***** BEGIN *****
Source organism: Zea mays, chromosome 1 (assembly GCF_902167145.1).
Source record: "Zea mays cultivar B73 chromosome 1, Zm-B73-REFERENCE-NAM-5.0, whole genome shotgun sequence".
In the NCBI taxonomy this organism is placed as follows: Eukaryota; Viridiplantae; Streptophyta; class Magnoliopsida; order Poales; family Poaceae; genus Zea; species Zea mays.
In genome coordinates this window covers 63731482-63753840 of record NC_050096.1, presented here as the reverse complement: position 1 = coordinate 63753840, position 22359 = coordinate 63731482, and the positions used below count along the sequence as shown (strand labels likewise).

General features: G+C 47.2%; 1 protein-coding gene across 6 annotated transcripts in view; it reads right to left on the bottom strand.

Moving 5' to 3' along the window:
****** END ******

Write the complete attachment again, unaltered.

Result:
Source organism: Zea mays, chromosome 1 (assembly GCF_902167145.1).
Source record: "Zea mays cultivar B73 chromosome 1, Zm-B73-REFERENCE-NAM-5.0, whole genome shotgun sequence".
In the NCBI taxonomy this organism is placed as follows: Eukaryota; Viridiplantae; Streptophyta; class Magnoliopsida; order Poales; family Poaceae; genus Zea; species Zea mays.
In genome coordinates this window covers 63731482-63753840 of record NC_050096.1, presented here as the reverse complement: position 1 = coordinate 63753840, position 22359 = coordinate 63731482, and the positions used below count along the sequence as shown (strand labels likewise).

General features: G+C 47.2%; 1 protein-coding gene across 6 annotated transcripts in view; it reads right to left on the bottom strand.

Moving 5' to 3' along the window: